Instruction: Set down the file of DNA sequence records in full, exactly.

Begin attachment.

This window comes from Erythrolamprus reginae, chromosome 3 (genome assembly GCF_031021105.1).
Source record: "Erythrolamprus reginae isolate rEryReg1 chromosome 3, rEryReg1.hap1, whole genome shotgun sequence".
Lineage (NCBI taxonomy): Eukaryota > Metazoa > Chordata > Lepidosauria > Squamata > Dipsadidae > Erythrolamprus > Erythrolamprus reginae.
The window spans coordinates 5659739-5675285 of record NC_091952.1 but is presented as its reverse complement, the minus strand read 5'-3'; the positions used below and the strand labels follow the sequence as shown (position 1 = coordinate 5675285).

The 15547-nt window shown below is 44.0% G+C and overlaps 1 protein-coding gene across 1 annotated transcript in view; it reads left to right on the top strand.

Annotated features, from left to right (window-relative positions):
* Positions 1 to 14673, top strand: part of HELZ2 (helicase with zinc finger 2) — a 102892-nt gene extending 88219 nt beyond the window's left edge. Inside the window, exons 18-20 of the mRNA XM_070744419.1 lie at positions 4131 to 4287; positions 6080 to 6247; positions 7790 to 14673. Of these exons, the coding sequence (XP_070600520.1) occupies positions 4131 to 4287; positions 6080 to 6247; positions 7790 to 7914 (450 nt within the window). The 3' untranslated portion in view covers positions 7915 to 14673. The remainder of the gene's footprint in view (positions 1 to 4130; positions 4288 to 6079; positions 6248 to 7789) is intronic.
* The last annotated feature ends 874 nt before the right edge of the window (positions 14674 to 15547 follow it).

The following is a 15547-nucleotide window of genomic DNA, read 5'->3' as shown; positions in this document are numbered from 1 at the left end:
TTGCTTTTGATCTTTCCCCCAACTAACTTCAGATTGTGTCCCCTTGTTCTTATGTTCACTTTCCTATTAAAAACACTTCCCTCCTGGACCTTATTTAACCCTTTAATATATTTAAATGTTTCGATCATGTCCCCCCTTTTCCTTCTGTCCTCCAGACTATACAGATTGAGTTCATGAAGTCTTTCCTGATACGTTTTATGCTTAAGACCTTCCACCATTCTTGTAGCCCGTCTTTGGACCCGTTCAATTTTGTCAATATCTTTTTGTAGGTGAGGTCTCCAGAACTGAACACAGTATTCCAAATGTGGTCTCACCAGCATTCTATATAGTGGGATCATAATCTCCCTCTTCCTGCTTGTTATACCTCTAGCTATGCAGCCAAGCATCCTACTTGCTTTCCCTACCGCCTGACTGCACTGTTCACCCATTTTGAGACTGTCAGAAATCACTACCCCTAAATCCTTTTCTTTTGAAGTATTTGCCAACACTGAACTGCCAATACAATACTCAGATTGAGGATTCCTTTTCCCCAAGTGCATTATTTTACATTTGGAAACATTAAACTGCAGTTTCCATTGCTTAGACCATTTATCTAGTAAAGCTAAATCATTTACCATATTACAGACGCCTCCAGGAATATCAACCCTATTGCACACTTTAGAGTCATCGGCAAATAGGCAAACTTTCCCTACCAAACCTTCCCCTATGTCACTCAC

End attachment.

This window comes from Erythrolamprus reginae, chromosome 3 (genome assembly GCF_031021105.1).
Source record: "Erythrolamprus reginae isolate rEryReg1 chromosome 3, rEryReg1.hap1, whole genome shotgun sequence".
Lineage (NCBI taxonomy): Eukaryota > Metazoa > Chordata > Lepidosauria > Squamata > Dipsadidae > Erythrolamprus > Erythrolamprus reginae.
The window spans coordinates 5659739-5675285 of record NC_091952.1 but is presented as its reverse complement, the minus strand read 5'-3'; the positions used below and the strand labels follow the sequence as shown (position 1 = coordinate 5675285).

The 15547-nt window shown below is 44.0% G+C and overlaps 1 protein-coding gene across 1 annotated transcript in view; it reads left to right on the top strand.

Annotated features, from left to right (window-relative positions):
* Positions 1 to 14673, top strand: part of HELZ2 (helicase with zinc finger 2) — a 102892-nt gene extending 88219 nt beyond the window's left edge. Inside the window, exons 18-20 of the mRNA XM_070744419.1 lie at positions 4131 to 4287; positions 6080 to 6247; positions 7790 to 14673. Of these exons, the coding sequence (XP_070600520.1) occupies positions 4131 to 4287; positions 6080 to 6247; positions 7790 to 7914 (450 nt within the window). The 3' untranslated portion in view covers positions 7915 to 14673. The remainder of the gene's footprint in view (positions 1 to 4130; positions 4288 to 6079; positions 6248 to 7789) is intronic.
* The last annotated feature ends 874 nt before the right edge of the window (positions 14674 to 15547 follow it).

The following is a 15547-nucleotide window of genomic DNA, read 5'->3' as shown; positions in this document are numbered from 1 at the left end:
TTGCTTTTGATCTTTCCCCCAACTAACTTCAGATTGTGTCCCCTTGTTCTTATGTTCACTTTCCTATTAAAAACACTTCCCTCCTGGACCTTATTTAACCCTTTAATATATTTAAATGTTTCGATCATGTCCCCCCTTTTCCTTCTGTCCTCCAGACTATACAGATTGAGTTCATGAAGTCTTTCCTGATACGTTTTATGCTTAAGACCTTCCACCATTCTTGTAGCCCGTCTTTGGACCCGTTCAATTTTGTCAATATCTTTTTGTAGGTGAGGTCTCCAGAACTGAACACAGTATTCCAAATGTGGTCTCACCAGCATTCTATATAGTGGGATCATAATCTCCCTCTTCCTGCTTGTTATACCTCTAGCTATGCAGCCAAGCATCCTACTTGCTTTCCCTACCGCCTGACTGCACTGTTCACCCATTTTGAGACTGTCAGAAATCACTACCCCTAAATCCTTTTCTTTTGAAGTATTTGCCAACACTGAACTGCCAATACAATACTCAGATTGAGGATTCCTTTTCCCCAAGTGCATTATTTTACATTTGGAAACATTAAACTGCAGTTTCCATTGCTTAGACCATTTATCTAGTAAAGCTAAATCATTTACCATATTACAGACGCCTCCAGGAATATCAACCCTATTGCACACTTTAGAGTCATCGGCAAATAGGCAAACTTTCCCTACCAAACCTTCCCCTATGTCACTCAC